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New Bioscience Incubator Opens in Chicagoland

Rosalind Franklin University of Medicine and Science announced today the opening of Helix 51, Lake County’s first bioscience incubator. The 5,400 square-foot incubator will house therapeutic, diagnostics and medical device startups from Lake County — home to the largest concentration of healthcare companies in the Midwest — but also from southern Wisconsin and northern Cook County, all regions where a lack of affordable wet lab/research space threatens to inhibit innovation.

“The need for affordable, state-of-the-art wet lab space is critical for the expansion of Illinois’ bioscience industry,” said Dr. Ronald Kaplan, RFU’s executive vice president for research. “We know there is a shortage of this type of space given its high cost. On average, wet lab space is four to five times more expensive to build than conventional office space due to specialized needs for air quality, water, emergency power and other factors.”

Dr. Kaplan is leading the university’s construction of the planned first phase of its new Innovation and Research Park (IRP), a 100,000 square-foot building, expected to be completed in fall 2019.

“We recognize the need to create a hub and place for bioscience and healthcare startups in advance of our IRP opening,” he said. “We are now offering the lab space and services so critical to these young companies.”

Helix 51 is named in recognition of the iconic Photo 51, a depiction of the B form of DNA captured through X-ray diffraction by the university’s namesake in May 1952. The photo and Dr. Rosalind Franklin’s related data were integral to the 1953 discovery and description of the double helix structure of DNA — the single most important advance in modern biology.

The incubator will expand into space within RFU’s new Innovation and Research Park, accommodating more startup activity in Lake County, which is currently home to 33,000 bioscience jobs and 122 companies, according to the non-profit economic development group Lake County Partners. The 100,000 square-foot IRP is expected to open in fall 2019.

Helix 51 currently includes two member companies, BLR Bio and Inspirotec.

BLRBio, an RFU spinoff that also conducts research in Canada and Europe, is focused on novel therapy and diagnostics for the treatment of cancer and fibrotic diseases impacting the liver, kidneys and other organs. Founder and CEO Dr. Bruce Riser is an internationally recognized expert in fibrotic diseases. A former director of research at Baxter International, he also serves as RFU adjunct professor of physiology and biophysics. BLRBio has received more than $3.5 million in NIH and other foundation and industry grants, including a National Institute of Diabetes and Digestive and Kidney Diseases SBIR Phase I grant award of $285,690 to study new compounds in in vivo models for non-alcoholic steatohepatitis (NASH) and non-alcoholic fatty liver diseases (NAFLD).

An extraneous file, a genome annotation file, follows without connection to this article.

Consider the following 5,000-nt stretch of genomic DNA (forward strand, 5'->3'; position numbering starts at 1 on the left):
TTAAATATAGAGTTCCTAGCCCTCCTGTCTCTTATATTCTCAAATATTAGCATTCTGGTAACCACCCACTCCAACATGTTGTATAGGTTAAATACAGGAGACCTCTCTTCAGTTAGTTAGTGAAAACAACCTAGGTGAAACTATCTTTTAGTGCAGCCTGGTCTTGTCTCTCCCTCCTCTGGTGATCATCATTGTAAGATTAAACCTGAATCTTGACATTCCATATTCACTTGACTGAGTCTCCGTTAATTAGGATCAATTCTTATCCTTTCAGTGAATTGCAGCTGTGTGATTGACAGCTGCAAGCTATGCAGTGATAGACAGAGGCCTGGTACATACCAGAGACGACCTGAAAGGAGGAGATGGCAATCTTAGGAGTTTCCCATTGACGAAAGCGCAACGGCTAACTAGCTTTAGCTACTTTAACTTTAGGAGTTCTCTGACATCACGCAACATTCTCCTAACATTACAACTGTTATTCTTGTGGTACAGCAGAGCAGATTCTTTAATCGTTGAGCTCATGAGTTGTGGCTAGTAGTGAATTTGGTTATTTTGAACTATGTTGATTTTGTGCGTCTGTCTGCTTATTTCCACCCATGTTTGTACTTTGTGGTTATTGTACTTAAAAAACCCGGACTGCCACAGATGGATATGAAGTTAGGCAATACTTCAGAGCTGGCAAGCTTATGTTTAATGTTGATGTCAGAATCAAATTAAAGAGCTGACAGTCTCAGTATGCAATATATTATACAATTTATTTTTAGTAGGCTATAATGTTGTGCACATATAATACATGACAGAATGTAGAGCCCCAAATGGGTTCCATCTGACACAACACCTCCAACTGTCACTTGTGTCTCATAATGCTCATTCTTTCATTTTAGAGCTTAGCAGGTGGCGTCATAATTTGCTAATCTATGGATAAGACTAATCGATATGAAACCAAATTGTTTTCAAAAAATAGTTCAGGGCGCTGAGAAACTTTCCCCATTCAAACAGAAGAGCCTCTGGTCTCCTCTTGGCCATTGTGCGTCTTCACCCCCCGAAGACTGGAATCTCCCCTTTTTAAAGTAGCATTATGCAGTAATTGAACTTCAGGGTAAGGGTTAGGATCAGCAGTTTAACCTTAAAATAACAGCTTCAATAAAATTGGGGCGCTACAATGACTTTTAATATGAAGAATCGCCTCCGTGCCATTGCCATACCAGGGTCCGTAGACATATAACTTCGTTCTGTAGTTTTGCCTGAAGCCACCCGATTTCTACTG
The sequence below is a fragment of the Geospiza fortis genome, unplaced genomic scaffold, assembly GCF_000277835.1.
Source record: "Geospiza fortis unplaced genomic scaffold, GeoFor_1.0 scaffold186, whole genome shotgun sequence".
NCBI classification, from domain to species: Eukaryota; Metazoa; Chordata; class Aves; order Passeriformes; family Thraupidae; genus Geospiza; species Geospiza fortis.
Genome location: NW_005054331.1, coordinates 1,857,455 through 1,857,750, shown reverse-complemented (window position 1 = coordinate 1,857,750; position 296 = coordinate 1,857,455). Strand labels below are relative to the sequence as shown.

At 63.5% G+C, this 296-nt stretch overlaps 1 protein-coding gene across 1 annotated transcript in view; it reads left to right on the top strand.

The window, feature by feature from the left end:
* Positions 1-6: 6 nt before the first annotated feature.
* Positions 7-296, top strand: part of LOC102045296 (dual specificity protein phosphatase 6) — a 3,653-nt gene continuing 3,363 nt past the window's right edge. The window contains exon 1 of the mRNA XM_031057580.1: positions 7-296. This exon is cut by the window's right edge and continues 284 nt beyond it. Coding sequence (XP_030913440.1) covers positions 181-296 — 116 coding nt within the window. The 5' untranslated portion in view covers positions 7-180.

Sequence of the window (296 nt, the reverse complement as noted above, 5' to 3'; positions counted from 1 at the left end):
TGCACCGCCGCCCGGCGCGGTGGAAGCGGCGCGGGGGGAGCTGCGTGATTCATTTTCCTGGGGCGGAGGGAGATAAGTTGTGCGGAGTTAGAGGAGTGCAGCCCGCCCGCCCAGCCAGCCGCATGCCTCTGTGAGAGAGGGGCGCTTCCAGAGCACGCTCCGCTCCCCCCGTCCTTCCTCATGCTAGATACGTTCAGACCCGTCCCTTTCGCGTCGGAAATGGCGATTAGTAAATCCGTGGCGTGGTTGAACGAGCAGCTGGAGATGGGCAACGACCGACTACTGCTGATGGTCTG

“We are thrilled to be a part of Helix 51, which is helping us develop and move urgently needed new therapies into the marketplace,” Dr. Riser said.

Inspirotec is the developer of proprietary technology dedicated to the sensitive detection of environmental contamination caused by allergens and mold in hospital, clinics, homes and businesses. The company is also researching and developing detection technology for other dangerous pathogens.

Founder and Chief Scientific Officer Dr. Julian Gordon spent many years as a leading scientist at Abbott Labs. His achievements include the invention of the Western blot and lateral flow technology, leading to the first home pregnancy test. He obtained his PhD while working in the same lab at King’s College London where Rosalind Franklin investigated the structure of DNA.

“It is particularly meaningful to expand our R&D activities at this university, which is named for a scientist whose discoveries continue to improve health and longevity,” Dr. Gordon said. “We are excited to be part of the growing Lake County bioscience community.”

The development of Helix 51 is supported in part by $2.5 million in funding through new market tax credits under a federal program aimed at fueling investments that help create jobs and job-training opportunities in low-income communities. The Innovation and Research Park in its first phase will help generate an estimated 500 direct and related jobs and an annual economic development impact on Lake County and the surrounding region of $117 million, according to Lake County Partners.

Helix 51 and the Innovation and Research Park will also attract investment and industry collaborations through an array of financial incentives under the Waukegan-North Chicago Enterprise Zone, a state program aimed at stimulating economic growth and community revitalization.

Posted July 2
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